The new impositions may have largely been reactionary. In 2014, the Consumer Financial Protection Bureau sued ITT Tech for misrepresenting post-graduation student employment prospects and salaries, then pushing students to take out high-interest private loans on which they frequently defaulted.[8]

The Obama administration has likewise scrutinized the for-profit school for its questionable financial integrity and ability to serve students.[9] The most recent lawsuit came from the U.S. Securities and Exchange Commission in 2015, brought on grounds of fraud against ITT and two executives for allegedly “concealing major losses in two student loan programs.”[10] Both suits are pending in Indianapolis federal court.[11]

This August, ITT’s accrediting agency, the Accrediting Council for Independent Colleges and Schools, raised concerns that the school was not meeting standards of its accreditation, nor was it likely to.[12] The federal government followed with the new requirements, and now Tom feels as though he has no hope.

In fact, it could be the case that Tom has no hope at all.

Options for these students are limited. While universities and colleges are opening doors to former ITT Tech students,[13] ITT’s own Important Consumer Information section of its website notes that “[c]redits earned are unlikely to transfer.”[14] Should Tom choose to start back at square one with a comparable program, none of the federal loan debt he accrued during his time at ITT Tech would be discharged.[15]

The next best option? Quit. The stipulation noted above gives an option to either keep trying and hold onto wasted federal loan debt, or quit and possibly have it discharged.[16]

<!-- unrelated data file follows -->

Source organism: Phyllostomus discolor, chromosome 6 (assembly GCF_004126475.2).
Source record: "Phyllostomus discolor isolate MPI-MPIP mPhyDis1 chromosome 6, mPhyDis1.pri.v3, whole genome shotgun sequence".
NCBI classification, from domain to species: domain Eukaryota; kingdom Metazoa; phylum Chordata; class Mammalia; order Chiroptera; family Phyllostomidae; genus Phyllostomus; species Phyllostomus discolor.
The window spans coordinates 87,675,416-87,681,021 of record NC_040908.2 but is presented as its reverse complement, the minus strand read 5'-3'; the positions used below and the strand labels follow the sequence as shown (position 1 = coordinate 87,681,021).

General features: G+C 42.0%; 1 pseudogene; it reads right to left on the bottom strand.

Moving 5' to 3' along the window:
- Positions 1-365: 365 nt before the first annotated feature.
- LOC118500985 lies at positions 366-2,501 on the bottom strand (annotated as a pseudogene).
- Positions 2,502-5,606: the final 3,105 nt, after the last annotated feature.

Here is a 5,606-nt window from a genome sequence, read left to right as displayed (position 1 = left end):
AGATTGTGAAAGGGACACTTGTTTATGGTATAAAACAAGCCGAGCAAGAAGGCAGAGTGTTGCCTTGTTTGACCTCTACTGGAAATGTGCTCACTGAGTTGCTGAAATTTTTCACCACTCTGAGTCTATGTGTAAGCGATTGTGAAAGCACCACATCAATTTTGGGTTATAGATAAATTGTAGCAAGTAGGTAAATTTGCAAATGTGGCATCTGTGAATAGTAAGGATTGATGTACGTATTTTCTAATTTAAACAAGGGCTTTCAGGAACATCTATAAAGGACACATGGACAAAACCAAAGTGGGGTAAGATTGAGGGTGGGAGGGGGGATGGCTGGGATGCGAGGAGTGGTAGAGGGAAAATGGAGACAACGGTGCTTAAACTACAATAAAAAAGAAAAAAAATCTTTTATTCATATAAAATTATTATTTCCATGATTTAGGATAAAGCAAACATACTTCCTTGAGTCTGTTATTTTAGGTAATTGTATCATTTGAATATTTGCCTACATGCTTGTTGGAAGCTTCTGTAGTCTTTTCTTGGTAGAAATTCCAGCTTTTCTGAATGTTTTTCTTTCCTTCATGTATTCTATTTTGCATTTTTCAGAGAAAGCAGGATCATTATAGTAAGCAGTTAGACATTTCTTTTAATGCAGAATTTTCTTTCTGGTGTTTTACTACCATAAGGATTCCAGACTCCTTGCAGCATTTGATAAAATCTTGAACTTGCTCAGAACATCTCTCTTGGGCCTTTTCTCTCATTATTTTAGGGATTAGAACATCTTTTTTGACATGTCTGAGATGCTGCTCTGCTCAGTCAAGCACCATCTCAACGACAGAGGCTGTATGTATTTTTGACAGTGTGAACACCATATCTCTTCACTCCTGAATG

Now, Tom is pretty ticked off. But to whom should he direct his anger? The school was an alleged fraud, and the government merely reacted to that, but the government’s reaction sent Tom’s dreams crashing into a ditch. Should he blame the school for deceitfully getting his hopes up? Or, maybe, he simply ought to blame himself for failing to do more research.

In any case, the former students of ITT Technical Institute are in a frightening bind. With few options and mountains of debt and frustrations, the course of this tale will be one to watch with hands over our eyes.



[1] ITT Technical Institute, Wikipedia, (last visited Oct. 9, 2016).

[2] (last visited Oct. 9, 2016).

[3] ITT Technical Institute Freezes Tuition for Sixth Straight Year, PR Newswire, (last visited Oct. 9, 2016).

[4] (last visited Oct. 9, 2016).

[5] Id.

[6] Student Communication Announcement, ITT Technical Institute, (last visited Oct. 9, 2016).

[7] Id.

[8] ITT Educational Services Files for Bankruptcy After Shutdown, Bloomberg Markets, (last visited Oct. 9, 2016).

[9] Id.

[10] Id.

[11] Id.

[12] This might really be the end of ITT, The Washington Post, (last visited Oct. 9, 2016).

[13] Education Options, ITT Technical Institute, (last visited Oct. 9, 2016).

[14] Important Consumer Information, ITT Technical Institute, (last visited Oct. 9, 2016).

[15] – criteria (last visited Oct. 9, 2016).

[16] Id.